- The Washington Times
Monday, October 14, 2019

LeBron James finally weighed in Monday on China’s NBA crackdown over an executive’s tweet in support of pro-democracy protesters, saying that Houston Rockets general manager Daryl Morey “wasn’t educated on the situation at hand.”

“I don’t want to get into a [verbal] feud with Daryl Morey, but I believe he wasn’t educated on the situation at hand. And he spoke,” James said before his Los Angeles Lakers played the Golden State Warriors at Staple Center.

In his first public comments on the controversy, the NBA’s biggest star told reporters prior to Monday’s preseason game that “we do have freedom of speech, but there can be a lot of negative that comes with that, too.”

“And so many people could have been harmed not only financially, physically, emotionally, spiritually,” James said. “So just be careful what we tweet and say and we do, even though, yes, we do have freedom of speech, but there can be a lot of negative that comes with that, too.”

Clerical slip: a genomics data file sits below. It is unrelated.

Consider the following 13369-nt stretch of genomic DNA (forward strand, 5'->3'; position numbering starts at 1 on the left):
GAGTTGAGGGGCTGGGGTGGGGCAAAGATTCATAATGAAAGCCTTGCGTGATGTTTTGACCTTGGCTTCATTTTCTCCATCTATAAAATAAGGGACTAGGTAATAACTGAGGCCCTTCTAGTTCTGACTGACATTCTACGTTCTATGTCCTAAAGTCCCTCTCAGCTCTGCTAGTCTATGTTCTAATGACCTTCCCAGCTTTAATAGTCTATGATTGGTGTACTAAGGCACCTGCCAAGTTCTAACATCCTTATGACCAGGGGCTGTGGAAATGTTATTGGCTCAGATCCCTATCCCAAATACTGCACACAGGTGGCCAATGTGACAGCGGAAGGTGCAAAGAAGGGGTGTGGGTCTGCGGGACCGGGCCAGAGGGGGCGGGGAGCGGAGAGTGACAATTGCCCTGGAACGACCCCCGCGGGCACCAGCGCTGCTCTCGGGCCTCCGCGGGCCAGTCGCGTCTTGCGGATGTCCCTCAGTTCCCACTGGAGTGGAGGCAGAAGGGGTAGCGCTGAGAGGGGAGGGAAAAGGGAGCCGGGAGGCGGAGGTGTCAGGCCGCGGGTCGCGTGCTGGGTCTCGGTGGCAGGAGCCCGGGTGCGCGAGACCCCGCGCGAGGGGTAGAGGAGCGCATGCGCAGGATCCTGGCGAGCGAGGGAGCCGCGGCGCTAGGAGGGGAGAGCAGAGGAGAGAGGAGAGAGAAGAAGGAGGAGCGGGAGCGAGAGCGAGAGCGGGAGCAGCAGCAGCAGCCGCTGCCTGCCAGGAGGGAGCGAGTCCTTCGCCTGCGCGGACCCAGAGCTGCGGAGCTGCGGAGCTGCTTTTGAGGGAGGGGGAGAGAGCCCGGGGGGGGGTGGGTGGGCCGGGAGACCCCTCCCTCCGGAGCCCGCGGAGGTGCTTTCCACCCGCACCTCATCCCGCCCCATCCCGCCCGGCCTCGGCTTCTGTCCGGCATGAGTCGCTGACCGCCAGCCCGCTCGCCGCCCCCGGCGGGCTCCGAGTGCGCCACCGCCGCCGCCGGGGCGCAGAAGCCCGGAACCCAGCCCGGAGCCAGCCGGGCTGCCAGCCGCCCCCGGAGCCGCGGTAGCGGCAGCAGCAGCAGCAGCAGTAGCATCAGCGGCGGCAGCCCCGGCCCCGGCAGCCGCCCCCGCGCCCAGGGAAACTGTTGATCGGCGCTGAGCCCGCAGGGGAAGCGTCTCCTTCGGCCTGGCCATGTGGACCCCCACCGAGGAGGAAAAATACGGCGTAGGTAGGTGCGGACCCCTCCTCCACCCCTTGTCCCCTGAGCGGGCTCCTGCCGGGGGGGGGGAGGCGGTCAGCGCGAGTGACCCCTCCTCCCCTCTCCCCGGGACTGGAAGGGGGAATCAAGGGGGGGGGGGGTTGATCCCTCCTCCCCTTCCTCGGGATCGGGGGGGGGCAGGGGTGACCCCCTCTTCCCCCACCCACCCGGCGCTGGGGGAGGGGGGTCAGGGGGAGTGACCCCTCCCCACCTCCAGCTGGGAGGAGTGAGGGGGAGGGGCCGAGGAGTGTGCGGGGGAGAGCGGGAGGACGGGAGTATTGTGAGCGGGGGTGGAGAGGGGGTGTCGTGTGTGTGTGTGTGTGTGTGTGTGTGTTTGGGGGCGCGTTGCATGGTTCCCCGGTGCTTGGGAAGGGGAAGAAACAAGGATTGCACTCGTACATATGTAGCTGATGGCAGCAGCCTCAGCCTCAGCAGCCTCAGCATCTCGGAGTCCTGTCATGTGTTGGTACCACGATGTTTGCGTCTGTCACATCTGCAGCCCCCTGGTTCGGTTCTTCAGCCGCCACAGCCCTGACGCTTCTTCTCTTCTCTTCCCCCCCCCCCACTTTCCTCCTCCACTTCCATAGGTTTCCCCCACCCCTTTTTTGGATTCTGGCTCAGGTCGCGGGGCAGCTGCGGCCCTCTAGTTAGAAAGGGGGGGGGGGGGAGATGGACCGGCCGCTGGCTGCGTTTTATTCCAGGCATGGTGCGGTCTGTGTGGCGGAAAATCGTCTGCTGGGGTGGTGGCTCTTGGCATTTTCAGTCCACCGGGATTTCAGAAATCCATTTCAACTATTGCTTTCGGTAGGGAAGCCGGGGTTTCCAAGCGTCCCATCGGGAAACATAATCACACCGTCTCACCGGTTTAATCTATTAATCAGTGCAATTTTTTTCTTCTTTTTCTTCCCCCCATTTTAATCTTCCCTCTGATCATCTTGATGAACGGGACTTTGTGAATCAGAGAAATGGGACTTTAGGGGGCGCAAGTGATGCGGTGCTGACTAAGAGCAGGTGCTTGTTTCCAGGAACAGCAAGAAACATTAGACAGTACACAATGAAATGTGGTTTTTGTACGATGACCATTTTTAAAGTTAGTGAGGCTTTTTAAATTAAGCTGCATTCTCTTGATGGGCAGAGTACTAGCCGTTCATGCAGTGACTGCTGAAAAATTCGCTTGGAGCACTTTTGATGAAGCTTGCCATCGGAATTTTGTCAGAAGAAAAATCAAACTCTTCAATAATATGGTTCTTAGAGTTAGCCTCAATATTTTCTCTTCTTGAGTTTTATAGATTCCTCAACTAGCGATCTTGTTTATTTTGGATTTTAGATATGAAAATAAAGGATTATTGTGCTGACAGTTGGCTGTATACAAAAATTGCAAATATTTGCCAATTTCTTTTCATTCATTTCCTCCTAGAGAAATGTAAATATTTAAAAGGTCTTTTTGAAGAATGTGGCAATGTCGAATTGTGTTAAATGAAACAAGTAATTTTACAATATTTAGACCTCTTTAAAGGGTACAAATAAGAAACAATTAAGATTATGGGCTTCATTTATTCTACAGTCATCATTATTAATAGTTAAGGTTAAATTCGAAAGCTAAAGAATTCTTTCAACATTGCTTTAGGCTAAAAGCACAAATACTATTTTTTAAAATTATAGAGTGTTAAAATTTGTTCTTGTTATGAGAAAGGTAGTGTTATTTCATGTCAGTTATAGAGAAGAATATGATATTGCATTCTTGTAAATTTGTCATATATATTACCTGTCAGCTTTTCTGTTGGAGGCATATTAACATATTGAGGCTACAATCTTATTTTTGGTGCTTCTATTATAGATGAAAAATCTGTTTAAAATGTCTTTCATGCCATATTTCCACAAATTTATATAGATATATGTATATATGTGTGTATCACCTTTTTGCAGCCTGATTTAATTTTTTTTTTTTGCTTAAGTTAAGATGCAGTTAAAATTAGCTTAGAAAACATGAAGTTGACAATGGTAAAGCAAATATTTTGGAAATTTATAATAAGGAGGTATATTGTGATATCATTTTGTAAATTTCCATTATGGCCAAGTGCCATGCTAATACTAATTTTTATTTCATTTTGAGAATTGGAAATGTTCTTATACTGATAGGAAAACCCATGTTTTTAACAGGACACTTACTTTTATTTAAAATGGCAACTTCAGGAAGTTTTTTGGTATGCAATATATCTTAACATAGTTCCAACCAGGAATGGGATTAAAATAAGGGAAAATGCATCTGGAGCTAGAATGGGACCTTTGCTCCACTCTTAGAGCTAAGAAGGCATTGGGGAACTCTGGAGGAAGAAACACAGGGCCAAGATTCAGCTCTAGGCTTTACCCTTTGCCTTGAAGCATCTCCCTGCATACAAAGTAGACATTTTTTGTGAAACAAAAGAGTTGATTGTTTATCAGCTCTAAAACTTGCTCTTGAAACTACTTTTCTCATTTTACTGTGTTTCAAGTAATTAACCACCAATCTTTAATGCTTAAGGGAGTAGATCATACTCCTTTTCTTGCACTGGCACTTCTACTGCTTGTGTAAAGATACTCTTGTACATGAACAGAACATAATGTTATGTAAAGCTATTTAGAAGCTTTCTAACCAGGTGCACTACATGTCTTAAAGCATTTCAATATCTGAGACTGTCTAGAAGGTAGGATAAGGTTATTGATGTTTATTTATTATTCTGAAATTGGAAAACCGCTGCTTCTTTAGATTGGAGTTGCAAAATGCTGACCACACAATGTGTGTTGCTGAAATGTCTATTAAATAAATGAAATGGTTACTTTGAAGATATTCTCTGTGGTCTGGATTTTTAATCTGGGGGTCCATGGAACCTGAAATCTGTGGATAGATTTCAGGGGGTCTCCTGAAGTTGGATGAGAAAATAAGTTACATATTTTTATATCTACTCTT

His comments were met immediately with backlash on social media from critics who accused him of kowtowing to China. State-controlled Chinese television and sponsors reacted to Morey’s Oct. 4 tweet with a boycott of the Rockets.

“Yes, Morey supported freedom so he isn’t ‘educated on the situation,’ that’s it,” tweeted conservative pundit Dana Loesch.

Asked why he thought Morey was ill-informed, James said, “I believe he was either misinformed or not really educated on the situation, and if he was, then so be it,” according to ESPN. “I have no idea, but that is just my belief.”

He continued: “Because when you say things or do things, if you are doing it and you know the people that can be affected by it and the families and individuals and everyone that can be affected by it, sometimes things can be changed as well. And also social media is not always the proper way to go about things as well, but that’s just my belief.”


James, an outspoken social-justice advocate, also tweeted, “My team and my league just went through a difficult week,” prompting a flood of sarcastic responses.

The NBA initially called the Morey tweet “regrettable,” after which commissioner Adam Silver backpedaled, saying that league officials are “not apologizing for Daryl exercising his freedom of expression.”


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